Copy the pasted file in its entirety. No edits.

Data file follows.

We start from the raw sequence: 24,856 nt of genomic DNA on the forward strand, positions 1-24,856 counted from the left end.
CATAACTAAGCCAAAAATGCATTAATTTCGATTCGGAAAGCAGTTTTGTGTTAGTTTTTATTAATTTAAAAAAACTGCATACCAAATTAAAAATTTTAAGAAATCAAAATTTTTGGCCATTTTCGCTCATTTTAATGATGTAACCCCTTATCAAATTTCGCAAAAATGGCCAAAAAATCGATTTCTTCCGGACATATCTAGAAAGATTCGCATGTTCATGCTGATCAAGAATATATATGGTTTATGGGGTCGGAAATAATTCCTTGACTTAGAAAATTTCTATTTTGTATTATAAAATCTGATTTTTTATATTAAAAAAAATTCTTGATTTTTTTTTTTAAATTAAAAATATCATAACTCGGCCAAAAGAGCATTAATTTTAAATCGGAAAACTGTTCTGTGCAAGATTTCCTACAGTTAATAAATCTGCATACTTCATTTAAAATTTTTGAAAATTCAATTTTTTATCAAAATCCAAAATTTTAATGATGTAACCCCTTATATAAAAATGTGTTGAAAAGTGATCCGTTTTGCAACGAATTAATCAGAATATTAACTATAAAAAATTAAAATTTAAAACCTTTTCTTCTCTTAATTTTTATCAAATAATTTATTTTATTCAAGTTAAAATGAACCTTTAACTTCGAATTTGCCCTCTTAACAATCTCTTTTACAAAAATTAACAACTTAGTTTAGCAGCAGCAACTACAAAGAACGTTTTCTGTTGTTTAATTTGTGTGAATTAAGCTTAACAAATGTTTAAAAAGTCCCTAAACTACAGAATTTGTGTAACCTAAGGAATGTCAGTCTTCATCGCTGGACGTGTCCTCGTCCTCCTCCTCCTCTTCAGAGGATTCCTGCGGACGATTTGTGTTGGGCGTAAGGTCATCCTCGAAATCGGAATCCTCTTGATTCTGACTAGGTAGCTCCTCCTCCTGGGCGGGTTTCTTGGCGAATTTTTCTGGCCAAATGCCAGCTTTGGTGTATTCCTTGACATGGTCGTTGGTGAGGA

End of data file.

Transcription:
We start from the raw sequence: 24,856 nt of genomic DNA on the forward strand, positions 1-24,856 counted from the left end.
CATAACTAAGCCAAAAATGCATTAATTTCGATTCGGAAAGCAGTTTTGTGTTAGTTTTTATTAATTTAAAAAAACTGCATACCAAATTAAAAATTTTAAGAAATCAAAATTTTTGGCCATTTTCGCTCATTTTAATGATGTAACCCCTTATCAAATTTCGCAAAAATGGCCAAAAAATCGATTTCTTCCGGACATATCTAGAAAGATTCGCATGTTCATGCTGATCAAGAATATATATGGTTTATGGGGTCGGAAATAATTCCTTGACTTAGAAAATTTCTATTTTGTATTATAAAATCTGATTTTTTATATTAAAAAAAATTCTTGATTTTTTTTTTTAAATTAAAAATATCATAACTCGGCCAAAAGAGCATTAATTTTAAATCGGAAAACTGTTCTGTGCAAGATTTCCTACAGTTAATAAATCTGCATACTTCATTTAAAATTTTTGAAAATTCAATTTTTTATCAAAATCCAAAATTTTAATGATGTAACCCCTTATATAAAAATGTGTTGAAAAGTGATCCGTTTTGCAACGAATTAATCAGAATATTAACTATAAAAAATTAAAATTTAAAACCTTTTCTTCTCTTAATTTTTATCAAATAATTTATTTTATTCAAGTTAAAATGAACCTTTAACTTCGAATTTGCCCTCTTAACAATCTCTTTTACAAAAATTAACAACTTAGTTTAGCAGCAGCAACTACAAAGAACGTTTTCTGTTGTTTAATTTGTGTGAATTAAGCTTAACAAATGTTTAAAAAGTCCCTAAACTACAGAATTTGTGTAACCTAAGGAATGTCAGTCTTCATCGCTGGACGTGTCCTCGTCCTCCTCCTCCTCTTCAGAGGATTCCTGCGGACGATTTGTGTTGGGCGTAAGGTCATCCTCGAAATCGGAATCCTCTTGATTCTGACTAGGTAGCTCCTCCTCCTGGGCGGGTTTCTTGGCGAATTTTTCTGGCCAAATGCCAGCTTTGGTGTATTCCTTGACATGGTCGTTGGTGAGGA